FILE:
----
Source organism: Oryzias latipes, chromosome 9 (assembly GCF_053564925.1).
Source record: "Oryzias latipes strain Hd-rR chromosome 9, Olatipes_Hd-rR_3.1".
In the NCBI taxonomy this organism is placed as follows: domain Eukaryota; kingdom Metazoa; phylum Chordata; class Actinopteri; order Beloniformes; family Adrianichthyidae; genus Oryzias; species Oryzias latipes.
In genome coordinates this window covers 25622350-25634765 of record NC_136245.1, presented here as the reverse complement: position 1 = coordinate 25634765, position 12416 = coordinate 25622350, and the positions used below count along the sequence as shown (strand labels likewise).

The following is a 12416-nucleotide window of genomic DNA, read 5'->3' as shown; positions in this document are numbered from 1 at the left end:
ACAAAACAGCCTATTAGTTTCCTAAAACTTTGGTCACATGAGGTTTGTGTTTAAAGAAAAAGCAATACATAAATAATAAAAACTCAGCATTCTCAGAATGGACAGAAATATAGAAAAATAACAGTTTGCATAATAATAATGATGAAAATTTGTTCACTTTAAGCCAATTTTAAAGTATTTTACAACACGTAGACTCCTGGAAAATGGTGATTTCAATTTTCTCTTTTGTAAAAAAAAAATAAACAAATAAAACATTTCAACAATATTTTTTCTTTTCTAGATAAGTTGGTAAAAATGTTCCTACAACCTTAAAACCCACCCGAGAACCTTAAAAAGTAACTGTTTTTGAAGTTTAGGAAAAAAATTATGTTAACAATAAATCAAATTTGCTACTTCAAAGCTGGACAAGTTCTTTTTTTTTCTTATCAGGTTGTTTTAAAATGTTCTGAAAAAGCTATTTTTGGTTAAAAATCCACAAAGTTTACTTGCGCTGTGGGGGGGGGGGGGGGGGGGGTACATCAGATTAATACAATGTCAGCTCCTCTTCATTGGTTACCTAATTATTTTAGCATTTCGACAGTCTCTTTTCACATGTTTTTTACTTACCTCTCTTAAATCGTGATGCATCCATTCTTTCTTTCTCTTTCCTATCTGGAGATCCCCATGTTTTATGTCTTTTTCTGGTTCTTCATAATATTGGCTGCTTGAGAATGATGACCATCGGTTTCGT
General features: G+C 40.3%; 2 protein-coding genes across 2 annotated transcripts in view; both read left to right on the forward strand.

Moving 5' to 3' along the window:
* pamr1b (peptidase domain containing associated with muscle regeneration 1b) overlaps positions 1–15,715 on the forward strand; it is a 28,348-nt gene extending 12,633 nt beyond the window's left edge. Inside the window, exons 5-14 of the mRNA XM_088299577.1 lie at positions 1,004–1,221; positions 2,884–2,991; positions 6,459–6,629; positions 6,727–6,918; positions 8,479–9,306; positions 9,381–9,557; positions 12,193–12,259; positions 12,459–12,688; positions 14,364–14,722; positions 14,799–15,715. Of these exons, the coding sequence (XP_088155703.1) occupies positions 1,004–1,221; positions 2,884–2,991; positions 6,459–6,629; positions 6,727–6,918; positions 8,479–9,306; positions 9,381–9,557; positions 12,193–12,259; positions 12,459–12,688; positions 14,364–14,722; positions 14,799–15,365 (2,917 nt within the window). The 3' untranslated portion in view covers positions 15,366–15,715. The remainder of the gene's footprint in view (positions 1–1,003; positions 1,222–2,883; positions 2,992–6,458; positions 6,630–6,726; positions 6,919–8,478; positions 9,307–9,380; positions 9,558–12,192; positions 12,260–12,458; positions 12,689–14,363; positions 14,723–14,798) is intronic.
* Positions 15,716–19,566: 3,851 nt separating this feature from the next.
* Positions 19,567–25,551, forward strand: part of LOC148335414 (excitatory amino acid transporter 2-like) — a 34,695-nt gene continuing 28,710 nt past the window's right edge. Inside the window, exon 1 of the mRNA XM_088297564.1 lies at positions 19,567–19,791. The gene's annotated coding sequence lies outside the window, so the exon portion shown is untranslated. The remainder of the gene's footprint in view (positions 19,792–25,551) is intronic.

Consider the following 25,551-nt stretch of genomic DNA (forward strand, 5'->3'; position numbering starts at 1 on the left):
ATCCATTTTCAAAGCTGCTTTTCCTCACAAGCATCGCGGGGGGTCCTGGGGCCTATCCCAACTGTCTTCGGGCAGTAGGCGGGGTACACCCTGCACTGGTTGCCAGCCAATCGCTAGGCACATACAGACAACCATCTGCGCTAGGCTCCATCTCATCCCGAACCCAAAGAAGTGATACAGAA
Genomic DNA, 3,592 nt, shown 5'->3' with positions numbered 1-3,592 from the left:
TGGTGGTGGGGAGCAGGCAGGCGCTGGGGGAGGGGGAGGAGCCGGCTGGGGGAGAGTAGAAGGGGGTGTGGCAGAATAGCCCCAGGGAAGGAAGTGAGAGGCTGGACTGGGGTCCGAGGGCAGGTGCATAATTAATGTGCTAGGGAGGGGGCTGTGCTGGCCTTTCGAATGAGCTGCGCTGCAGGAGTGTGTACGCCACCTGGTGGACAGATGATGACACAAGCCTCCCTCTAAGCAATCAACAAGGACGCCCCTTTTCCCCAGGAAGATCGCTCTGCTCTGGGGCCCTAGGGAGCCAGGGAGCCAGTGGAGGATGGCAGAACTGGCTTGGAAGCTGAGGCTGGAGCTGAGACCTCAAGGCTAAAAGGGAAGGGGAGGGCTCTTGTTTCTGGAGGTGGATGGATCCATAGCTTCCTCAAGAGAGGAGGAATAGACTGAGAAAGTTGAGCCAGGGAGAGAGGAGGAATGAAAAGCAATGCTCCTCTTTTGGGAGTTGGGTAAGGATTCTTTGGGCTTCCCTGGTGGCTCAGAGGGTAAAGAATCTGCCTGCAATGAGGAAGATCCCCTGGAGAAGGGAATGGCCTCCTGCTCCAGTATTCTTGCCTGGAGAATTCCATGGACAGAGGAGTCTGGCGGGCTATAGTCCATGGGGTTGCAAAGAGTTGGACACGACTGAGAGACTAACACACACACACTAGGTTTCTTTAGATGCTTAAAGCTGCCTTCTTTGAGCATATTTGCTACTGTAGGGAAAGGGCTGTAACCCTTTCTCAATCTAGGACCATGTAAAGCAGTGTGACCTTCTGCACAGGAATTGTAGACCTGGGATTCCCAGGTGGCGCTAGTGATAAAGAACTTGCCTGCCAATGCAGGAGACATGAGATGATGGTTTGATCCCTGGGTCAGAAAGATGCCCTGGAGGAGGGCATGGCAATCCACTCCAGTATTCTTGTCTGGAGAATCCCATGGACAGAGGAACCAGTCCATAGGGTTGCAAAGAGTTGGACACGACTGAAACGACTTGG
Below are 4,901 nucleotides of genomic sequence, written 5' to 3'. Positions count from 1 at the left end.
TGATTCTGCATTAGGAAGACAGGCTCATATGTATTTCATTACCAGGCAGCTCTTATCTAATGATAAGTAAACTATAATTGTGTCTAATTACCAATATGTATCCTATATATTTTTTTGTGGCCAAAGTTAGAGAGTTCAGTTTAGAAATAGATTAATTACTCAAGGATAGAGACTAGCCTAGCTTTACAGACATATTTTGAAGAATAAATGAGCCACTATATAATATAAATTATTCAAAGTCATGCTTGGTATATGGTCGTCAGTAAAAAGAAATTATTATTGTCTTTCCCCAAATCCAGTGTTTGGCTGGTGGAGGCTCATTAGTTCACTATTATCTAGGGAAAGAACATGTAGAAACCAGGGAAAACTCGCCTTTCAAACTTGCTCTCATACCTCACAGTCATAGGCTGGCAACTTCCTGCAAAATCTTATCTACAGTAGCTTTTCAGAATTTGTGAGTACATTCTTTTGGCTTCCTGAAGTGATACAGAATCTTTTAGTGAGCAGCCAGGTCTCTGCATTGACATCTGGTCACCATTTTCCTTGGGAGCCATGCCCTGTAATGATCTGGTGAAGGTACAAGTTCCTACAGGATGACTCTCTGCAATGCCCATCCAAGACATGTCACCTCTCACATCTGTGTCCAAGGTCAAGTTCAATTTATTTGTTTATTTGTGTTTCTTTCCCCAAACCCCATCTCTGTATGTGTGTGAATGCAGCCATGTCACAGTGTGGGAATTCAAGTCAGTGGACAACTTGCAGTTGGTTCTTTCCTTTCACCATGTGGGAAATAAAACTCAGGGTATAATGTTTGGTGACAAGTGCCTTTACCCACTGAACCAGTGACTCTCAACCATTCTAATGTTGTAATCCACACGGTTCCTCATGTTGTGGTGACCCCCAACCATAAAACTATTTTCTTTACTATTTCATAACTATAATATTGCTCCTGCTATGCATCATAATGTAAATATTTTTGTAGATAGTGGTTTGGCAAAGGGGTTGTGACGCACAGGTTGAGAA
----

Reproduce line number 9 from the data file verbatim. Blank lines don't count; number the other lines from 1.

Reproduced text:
* pamr1b (peptidase domain containing associated with muscle regeneration 1b) overlaps positions 1–15,715 on the forward strand; it is a 28,348-nt gene extending 12,633 nt beyond the window's left edge. Inside the window, exons 5-14 of the mRNA XM_088299577.1 lie at positions 1,004–1,221; positions 2,884–2,991; positions 6,459–6,629; positions 6,727–6,918; positions 8,479–9,306; positions 9,381–9,557; positions 12,193–12,259; positions 12,459–12,688; positions 14,364–14,722; positions 14,799–15,715. Of these exons, the coding sequence (XP_088155703.1) occupies positions 1,004–1,221; positions 2,884–2,991; positions 6,459–6,629; positions 6,727–6,918; positions 8,479–9,306; positions 9,381–9,557; positions 12,193–12,259; positions 12,459–12,688; positions 14,364–14,722; positions 14,799–15,365 (2,917 nt within the window). The 3' untranslated portion in view covers positions 15,366–15,715. The remainder of the gene's footprint in view (positions 1–1,003; positions 1,222–2,883; positions 2,992–6,458; positions 6,630–6,726; positions 6,919–8,478; positions 9,307–9,380; positions 9,558–12,192; positions 12,260–12,458; positions 12,689–14,363; positions 14,723–14,798) is intronic.